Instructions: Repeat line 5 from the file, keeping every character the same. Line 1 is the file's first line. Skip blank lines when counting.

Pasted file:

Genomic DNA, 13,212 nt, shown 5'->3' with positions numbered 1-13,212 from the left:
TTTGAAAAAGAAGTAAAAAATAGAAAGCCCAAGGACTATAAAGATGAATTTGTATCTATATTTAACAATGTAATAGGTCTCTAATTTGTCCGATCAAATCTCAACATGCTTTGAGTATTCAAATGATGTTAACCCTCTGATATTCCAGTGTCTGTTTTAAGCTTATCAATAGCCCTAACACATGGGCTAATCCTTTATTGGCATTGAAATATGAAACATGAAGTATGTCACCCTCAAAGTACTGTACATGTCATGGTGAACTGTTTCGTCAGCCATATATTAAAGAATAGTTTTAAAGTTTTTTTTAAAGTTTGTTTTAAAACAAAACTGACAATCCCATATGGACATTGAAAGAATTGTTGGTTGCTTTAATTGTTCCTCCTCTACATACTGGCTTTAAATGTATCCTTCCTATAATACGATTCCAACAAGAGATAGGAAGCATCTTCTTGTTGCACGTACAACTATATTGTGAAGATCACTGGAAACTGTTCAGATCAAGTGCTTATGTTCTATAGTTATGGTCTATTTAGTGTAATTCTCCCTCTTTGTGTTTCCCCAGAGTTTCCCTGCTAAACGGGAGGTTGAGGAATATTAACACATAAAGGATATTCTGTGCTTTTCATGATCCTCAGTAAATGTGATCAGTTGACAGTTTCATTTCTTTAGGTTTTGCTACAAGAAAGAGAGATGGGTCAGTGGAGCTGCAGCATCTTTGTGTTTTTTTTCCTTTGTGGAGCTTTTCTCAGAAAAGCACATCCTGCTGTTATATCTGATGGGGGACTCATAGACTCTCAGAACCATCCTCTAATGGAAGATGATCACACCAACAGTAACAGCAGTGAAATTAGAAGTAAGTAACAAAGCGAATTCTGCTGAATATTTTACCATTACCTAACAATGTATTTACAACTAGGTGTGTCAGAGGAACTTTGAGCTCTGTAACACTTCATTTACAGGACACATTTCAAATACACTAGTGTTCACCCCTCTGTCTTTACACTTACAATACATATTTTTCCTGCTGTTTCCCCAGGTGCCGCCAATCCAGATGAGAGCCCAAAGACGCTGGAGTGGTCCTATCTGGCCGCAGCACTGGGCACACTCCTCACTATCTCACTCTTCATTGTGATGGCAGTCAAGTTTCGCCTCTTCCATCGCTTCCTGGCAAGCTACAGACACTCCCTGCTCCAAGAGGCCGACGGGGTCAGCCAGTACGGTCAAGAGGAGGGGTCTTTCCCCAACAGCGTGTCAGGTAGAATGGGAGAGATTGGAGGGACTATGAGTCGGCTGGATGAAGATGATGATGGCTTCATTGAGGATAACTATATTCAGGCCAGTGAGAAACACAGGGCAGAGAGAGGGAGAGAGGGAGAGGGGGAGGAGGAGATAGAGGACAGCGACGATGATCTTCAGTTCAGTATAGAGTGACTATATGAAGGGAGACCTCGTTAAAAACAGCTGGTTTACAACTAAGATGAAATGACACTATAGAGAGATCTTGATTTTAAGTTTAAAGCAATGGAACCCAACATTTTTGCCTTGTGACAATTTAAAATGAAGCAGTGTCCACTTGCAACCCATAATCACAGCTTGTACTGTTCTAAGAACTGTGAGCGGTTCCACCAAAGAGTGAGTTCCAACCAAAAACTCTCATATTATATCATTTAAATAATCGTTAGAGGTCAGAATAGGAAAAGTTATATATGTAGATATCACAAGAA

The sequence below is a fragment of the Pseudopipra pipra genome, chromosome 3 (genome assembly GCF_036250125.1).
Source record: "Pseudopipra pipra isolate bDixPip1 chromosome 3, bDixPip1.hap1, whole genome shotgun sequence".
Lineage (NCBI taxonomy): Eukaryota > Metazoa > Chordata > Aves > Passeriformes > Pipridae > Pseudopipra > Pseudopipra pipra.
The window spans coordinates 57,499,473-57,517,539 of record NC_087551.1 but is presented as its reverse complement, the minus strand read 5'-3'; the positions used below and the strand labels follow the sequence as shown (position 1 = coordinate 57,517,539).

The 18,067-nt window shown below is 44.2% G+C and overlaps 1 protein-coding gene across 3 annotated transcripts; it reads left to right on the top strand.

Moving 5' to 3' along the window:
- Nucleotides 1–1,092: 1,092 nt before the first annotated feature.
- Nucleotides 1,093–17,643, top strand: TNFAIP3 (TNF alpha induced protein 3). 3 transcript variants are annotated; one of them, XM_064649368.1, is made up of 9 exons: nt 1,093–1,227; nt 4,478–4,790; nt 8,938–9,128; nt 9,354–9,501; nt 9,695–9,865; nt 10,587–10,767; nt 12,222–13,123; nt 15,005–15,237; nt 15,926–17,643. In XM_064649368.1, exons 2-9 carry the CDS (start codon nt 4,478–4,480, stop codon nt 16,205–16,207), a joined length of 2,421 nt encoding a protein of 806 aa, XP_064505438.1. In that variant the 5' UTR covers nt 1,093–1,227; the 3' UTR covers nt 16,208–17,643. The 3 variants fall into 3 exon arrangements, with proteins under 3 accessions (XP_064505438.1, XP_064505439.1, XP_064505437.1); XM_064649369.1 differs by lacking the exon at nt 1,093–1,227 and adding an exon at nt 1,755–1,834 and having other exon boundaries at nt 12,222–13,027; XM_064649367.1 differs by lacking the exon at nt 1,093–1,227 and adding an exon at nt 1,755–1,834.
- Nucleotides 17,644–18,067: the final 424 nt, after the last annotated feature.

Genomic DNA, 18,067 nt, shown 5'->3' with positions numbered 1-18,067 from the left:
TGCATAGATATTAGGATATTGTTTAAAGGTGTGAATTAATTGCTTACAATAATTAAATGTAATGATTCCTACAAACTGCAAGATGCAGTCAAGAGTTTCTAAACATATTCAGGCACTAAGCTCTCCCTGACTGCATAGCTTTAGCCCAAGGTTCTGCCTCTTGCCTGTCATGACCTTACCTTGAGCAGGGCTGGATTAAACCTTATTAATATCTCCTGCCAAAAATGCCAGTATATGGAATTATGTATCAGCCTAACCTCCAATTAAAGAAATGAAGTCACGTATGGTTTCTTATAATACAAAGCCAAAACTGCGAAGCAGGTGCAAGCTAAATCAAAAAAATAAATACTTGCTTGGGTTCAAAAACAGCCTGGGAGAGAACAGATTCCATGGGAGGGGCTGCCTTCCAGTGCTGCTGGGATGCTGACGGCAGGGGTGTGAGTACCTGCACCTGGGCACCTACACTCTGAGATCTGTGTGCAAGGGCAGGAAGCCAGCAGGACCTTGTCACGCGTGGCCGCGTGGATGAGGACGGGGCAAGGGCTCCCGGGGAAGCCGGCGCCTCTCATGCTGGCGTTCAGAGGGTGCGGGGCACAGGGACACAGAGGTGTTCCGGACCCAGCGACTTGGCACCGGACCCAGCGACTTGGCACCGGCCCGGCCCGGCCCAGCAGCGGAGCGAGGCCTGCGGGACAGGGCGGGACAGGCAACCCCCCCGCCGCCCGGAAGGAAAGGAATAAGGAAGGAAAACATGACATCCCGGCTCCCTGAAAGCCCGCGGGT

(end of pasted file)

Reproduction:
Lineage (NCBI taxonomy): Eukaryota > Metazoa > Chordata > Aves > Passeriformes > Pipridae > Pseudopipra > Pseudopipra pipra.